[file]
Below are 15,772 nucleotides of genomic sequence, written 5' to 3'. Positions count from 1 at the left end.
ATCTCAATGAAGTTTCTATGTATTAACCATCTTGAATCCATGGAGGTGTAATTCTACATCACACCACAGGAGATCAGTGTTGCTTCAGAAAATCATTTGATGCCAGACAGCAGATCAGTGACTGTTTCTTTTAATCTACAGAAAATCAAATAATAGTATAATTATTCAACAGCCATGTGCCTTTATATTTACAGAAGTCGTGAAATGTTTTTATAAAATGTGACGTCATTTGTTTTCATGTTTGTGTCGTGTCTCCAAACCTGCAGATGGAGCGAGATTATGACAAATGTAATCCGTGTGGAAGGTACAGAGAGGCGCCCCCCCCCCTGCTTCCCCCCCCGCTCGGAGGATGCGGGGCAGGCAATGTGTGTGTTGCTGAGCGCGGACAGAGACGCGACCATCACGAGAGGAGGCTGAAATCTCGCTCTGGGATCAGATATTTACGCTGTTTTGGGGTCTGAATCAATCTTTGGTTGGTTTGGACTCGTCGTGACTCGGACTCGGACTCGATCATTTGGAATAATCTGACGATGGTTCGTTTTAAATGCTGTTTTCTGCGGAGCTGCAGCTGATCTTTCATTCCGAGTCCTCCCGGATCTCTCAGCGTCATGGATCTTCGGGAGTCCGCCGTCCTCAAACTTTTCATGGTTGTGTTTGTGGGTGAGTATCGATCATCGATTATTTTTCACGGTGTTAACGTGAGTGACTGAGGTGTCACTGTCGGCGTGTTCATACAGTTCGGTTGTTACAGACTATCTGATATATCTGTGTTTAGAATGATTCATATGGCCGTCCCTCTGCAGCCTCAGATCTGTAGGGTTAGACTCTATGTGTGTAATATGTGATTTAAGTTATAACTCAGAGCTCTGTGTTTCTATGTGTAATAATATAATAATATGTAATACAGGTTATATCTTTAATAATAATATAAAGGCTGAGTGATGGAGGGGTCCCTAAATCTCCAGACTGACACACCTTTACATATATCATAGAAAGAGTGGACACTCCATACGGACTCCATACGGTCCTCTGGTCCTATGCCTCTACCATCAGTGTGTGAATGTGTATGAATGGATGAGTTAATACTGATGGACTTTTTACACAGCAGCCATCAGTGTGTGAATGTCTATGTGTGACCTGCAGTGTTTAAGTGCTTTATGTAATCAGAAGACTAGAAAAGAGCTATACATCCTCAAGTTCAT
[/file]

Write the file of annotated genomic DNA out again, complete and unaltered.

Below are 15,772 nucleotides of genomic sequence, written 5' to 3'. Positions count from 1 at the left end.
ATCTCAATGAAGTTTCTATGTATTAACCATCTTGAATCCATGGAGGTGTAATTCTACATCACACCACAGGAGATCAGTGTTGCTTCAGAAAATCATTTGATGCCAGACAGCAGATCAGTGACTGTTTCTTTTAATCTACAGAAAATCAAATAATAGTATAATTATTCAACAGCCATGTGCCTTTATATTTACAGAAGTCGTGAAATGTTTTTATAAAATGTGACGTCATTTGTTTTCATGTTTGTGTCGTGTCTCCAAACCTGCAGATGGAGCGAGATTATGACAAATGTAATCCGTGTGGAAGGTACAGAGAGGCGCCCCCCCCCCTGCTTCCCCCCCCGCTCGGAGGATGCGGGGCAGGCAATGTGTGTGTTGCTGAGCGCGGACAGAGACGCGACCATCACGAGAGGAGGCTGAAATCTCGCTCTGGGATCAGATATTTACGCTGTTTTGGGGTCTGAATCAATCTTTGGTTGGTTTGGACTCGTCGTGACTCGGACTCGGACTCGATCATTTGGAATAATCTGACGATGGTTCGTTTTAAATGCTGTTTTCTGCGGAGCTGCAGCTGATCTTTCATTCCGAGTCCTCCCGGATCTCTCAGCGTCATGGATCTTCGGGAGTCCGCCGTCCTCAAACTTTTCATGGTTGTGTTTGTGGGTGAGTATCGATCATCGATTATTTTTCACGGTGTTAACGTGAGTGACTGAGGTGTCACTGTCGGCGTGTTCATACAGTTCGGTTGTTACAGACTATCTGATATATCTGTGTTTAGAATGATTCATATGGCCGTCCCTCTGCAGCCTCAGATCTGTAGGGTTAGACTCTATGTGTGTAATATGTGATTTAAGTTATAACTCAGAGCTCTGTGTTTCTATGTGTAATAATATAATAATATGTAATACAGGTTATATCTTTAATAATAATATAAAGGCTGAGTGATGGAGGGGTCCCTAAATCTCCAGACTGACACACCTTTACATATATCATAGAAAGAGTGGACACTCCATACGGACTCCATACGGTCCTCTGGTCCTATGCCTCTACCATCAGTGTGTGAATGTGTATGAATGGATGAGTTAATACTGATGGACTTTTTACACAGCAGCCATCAGTGTGTGAATGTCTATGTGTGACCTGCAGTGTTTAAGTGCTTTATGTAATCAGAAGACTAGAAAAGAGCTATACATCCTCAAGTTCAT